WASHINGTON — T-Mobile US knowingly made hundreds of millions of dollars off its customers in potentially bogus charges, federal regulators alleged Tuesday in the first lawsuit of its kind against a wireless provider.
The lawsuit by the Federal Trade Commission, which fueled a separate federal investigation, demands that T-Mobile refund the money to consumers for subscriptions to premium text services such as $10-per-month horoscopes that were never authorized by the account holder. The FTC alleges that T-Mobile collected as much as 40 percent of the charges, even after being alerted by other customers that the subscriptions were scams.
The announcement was a blow to the popular mobile phone provider, which had been making gains in the market by offering consumers flexible phone plans.
“It’s wrong for a company like T-Mobile to profit from scams against its customers when there were clear warning signs the charges it was imposing were fraudulent,” said FTC Chair Edith Ramirez in a statement. “The FTC’s goal is to ensure that T-Mobile repays all its customers for these crammed charges.”
In a statement, T-Mobile called the allegations “unfounded and without merit.”
“T-Mobile is fighting harder than any of the carriers to change the way the wireless industry operates, and we are disappointed that the FTC has chosen to file this action against the most pro-consumer company in the industry rather than the real bad actors,” said John Legere, the company’s CEO, in a statement.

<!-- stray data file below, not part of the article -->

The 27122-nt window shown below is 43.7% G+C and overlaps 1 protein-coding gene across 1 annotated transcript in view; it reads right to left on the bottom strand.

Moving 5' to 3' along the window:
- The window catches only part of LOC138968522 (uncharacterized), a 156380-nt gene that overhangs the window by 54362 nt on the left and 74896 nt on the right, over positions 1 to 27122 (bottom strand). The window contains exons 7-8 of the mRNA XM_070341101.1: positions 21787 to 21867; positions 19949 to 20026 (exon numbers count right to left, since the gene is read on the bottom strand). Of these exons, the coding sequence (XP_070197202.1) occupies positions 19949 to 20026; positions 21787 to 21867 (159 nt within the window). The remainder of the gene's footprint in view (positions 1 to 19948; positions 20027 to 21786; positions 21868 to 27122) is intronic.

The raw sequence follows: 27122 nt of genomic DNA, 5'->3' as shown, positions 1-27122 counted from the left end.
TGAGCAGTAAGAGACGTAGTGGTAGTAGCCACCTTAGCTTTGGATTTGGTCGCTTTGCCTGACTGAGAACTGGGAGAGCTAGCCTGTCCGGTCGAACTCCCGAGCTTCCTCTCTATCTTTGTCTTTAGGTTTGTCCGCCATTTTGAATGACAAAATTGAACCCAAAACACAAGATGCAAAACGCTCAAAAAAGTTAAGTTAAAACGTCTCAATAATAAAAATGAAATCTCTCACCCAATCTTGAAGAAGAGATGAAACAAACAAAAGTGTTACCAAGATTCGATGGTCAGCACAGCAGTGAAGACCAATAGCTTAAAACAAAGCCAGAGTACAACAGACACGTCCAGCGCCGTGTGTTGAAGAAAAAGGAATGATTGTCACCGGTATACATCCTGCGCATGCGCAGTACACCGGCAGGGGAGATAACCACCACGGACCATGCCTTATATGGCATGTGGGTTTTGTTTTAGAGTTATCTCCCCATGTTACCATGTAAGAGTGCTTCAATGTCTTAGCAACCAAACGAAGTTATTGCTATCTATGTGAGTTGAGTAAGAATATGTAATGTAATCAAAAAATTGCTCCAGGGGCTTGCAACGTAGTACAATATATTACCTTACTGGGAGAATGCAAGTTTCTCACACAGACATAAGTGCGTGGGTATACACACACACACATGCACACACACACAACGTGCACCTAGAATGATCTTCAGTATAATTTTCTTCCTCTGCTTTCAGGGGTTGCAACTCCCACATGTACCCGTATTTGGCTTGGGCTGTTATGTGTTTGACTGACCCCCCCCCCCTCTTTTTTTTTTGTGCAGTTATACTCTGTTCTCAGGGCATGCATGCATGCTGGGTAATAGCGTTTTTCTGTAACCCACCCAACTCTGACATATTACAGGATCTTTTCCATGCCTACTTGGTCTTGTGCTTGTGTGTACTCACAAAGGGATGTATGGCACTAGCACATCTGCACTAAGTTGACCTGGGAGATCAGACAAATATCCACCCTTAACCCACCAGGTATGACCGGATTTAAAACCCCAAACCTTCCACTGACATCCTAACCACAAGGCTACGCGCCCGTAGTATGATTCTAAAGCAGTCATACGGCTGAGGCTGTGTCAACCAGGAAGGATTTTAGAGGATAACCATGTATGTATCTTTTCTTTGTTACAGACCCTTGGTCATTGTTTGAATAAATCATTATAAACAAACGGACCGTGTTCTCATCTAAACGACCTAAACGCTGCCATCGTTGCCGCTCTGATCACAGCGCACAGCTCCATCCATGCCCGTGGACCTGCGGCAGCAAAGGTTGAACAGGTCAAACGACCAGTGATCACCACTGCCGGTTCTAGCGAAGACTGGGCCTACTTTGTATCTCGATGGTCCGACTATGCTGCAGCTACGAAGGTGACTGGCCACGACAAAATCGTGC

The practice is often referred to as “cramming”: businesses stuff a customer’s bill with bogus charges associated with a third party. In this case, the FTC said, most T-Mobile customers never agreed to sign up for the services but were billed anyway.
T-Mobile says it tried to put consumer protections in place, but that many of the third-party vendors acted irresponsibly. The FTC counters that T-Mobile should have been tipped off that these text services were scams because of the high rate of customer complaints.
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It’s wrong for a company like T-Mobile to profit from scams against its customers when there were clear warning signs the charges it was imposing were fraudulent.”
FTC Chair Edith Ramirez,